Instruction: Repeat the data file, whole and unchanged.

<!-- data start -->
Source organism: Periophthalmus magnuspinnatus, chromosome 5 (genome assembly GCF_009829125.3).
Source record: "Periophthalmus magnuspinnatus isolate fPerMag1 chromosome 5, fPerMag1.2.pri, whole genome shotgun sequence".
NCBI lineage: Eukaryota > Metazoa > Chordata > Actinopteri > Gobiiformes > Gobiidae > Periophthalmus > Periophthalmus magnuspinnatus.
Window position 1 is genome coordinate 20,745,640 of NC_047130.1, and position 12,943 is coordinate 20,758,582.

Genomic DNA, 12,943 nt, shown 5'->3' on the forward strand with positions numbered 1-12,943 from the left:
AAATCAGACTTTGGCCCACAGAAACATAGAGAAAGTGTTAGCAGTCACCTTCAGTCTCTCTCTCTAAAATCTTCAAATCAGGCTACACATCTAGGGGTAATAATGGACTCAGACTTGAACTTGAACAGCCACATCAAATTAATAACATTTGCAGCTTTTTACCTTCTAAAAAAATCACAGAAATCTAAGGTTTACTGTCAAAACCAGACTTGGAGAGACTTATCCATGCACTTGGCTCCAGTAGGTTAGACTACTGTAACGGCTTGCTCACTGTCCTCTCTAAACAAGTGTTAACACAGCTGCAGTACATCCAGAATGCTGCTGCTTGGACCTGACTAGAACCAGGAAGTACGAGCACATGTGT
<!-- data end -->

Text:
Source organism: Periophthalmus magnuspinnatus, chromosome 5 (genome assembly GCF_009829125.3).
Source record: "Periophthalmus magnuspinnatus isolate fPerMag1 chromosome 5, fPerMag1.2.pri, whole genome shotgun sequence".
NCBI lineage: Eukaryota > Metazoa > Chordata > Actinopteri > Gobiiformes > Gobiidae > Periophthalmus > Periophthalmus magnuspinnatus.
Window position 1 is genome coordinate 20,745,640 of NC_047130.1, and position 12,943 is coordinate 20,758,582.

Genomic DNA, 12,943 nt, shown 5'->3' on the forward strand with positions numbered 1-12,943 from the left:
AAATCAGACTTTGGCCCACAGAAACATAGAGAAAGTGTTAGCAGTCACCTTCAGTCTCTCTCTCTAAAATCTTCAAATCAGGCTACACATCTAGGGGTAATAATGGACTCAGACTTGAACTTGAACAGCCACATCAAATTAATAACATTTGCAGCTTTTTACCTTCTAAAAAAATCACAGAAATCTAAGGTTTACTGTCAAAACCAGACTTGGAGAGACTTATCCATGCACTTGGCTCCAGTAGGTTAGACTACTGTAACGGCTTGCTCACTGTCCTCTCTAAACAAGTGTTAACACAGCTGCAGTACATCCAGAATGCTGCTGCTTGGACCTGACTAGAACCAGGAAGTACGAGCACATGTGT